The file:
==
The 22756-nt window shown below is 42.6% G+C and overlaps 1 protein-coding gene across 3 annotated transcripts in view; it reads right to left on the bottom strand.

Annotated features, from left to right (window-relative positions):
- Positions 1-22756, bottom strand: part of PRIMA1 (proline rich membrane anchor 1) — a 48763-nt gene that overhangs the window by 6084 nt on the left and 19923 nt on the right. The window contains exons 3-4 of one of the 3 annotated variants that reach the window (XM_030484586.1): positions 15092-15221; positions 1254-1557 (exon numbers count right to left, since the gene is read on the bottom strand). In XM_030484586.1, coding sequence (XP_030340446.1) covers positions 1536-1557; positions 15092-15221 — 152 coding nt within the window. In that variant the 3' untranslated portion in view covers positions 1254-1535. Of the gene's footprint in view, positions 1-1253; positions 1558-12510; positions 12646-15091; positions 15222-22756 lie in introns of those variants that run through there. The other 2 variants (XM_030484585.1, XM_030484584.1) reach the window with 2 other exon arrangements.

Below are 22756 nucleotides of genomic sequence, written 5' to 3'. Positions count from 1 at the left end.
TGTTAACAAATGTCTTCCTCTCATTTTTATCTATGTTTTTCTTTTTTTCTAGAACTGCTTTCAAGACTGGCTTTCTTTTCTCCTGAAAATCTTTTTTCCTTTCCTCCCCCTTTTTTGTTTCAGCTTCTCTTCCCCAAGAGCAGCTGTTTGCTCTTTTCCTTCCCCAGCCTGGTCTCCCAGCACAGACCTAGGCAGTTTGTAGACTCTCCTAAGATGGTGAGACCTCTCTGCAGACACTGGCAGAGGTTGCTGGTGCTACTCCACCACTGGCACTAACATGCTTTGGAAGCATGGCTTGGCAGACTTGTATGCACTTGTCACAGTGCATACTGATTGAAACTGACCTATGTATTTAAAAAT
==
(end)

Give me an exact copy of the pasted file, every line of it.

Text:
The 22756-nt window shown below is 42.6% G+C and overlaps 1 protein-coding gene across 3 annotated transcripts in view; it reads right to left on the bottom strand.

Annotated features, from left to right (window-relative positions):
- Positions 1-22756, bottom strand: part of PRIMA1 (proline rich membrane anchor 1) — a 48763-nt gene that overhangs the window by 6084 nt on the left and 19923 nt on the right. The window contains exons 3-4 of one of the 3 annotated variants that reach the window (XM_030484586.1): positions 15092-15221; positions 1254-1557 (exon numbers count right to left, since the gene is read on the bottom strand). In XM_030484586.1, coding sequence (XP_030340446.1) covers positions 1536-1557; positions 15092-15221 — 152 coding nt within the window. In that variant the 3' untranslated portion in view covers positions 1254-1535. Of the gene's footprint in view, positions 1-1253; positions 1558-12510; positions 12646-15091; positions 15222-22756 lie in introns of those variants that run through there. The other 2 variants (XM_030484585.1, XM_030484584.1) reach the window with 2 other exon arrangements.

Below are 22756 nucleotides of genomic sequence, written 5' to 3'. Positions count from 1 at the left end.
TGTTAACAAATGTCTTCCTCTCATTTTTATCTATGTTTTTCTTTTTTTCTAGAACTGCTTTCAAGACTGGCTTTCTTTTCTCCTGAAAATCTTTTTTCCTTTCCTCCCCCTTTTTTGTTTCAGCTTCTCTTCCCCAAGAGCAGCTGTTTGCTCTTTTCCTTCCCCAGCCTGGTCTCCCAGCACAGACCTAGGCAGTTTGTAGACTCTCCTAAGATGGTGAGACCTCTCTGCAGACACTGGCAGAGGTTGCTGGTGCTACTCCACCACTGGCACTAACATGCTTTGGAAGCATGGCTTGGCAGACTTGTATGCACTTGTCACAGTGCATACTGATTGAAACTGACCTATGTATTTAAAAAT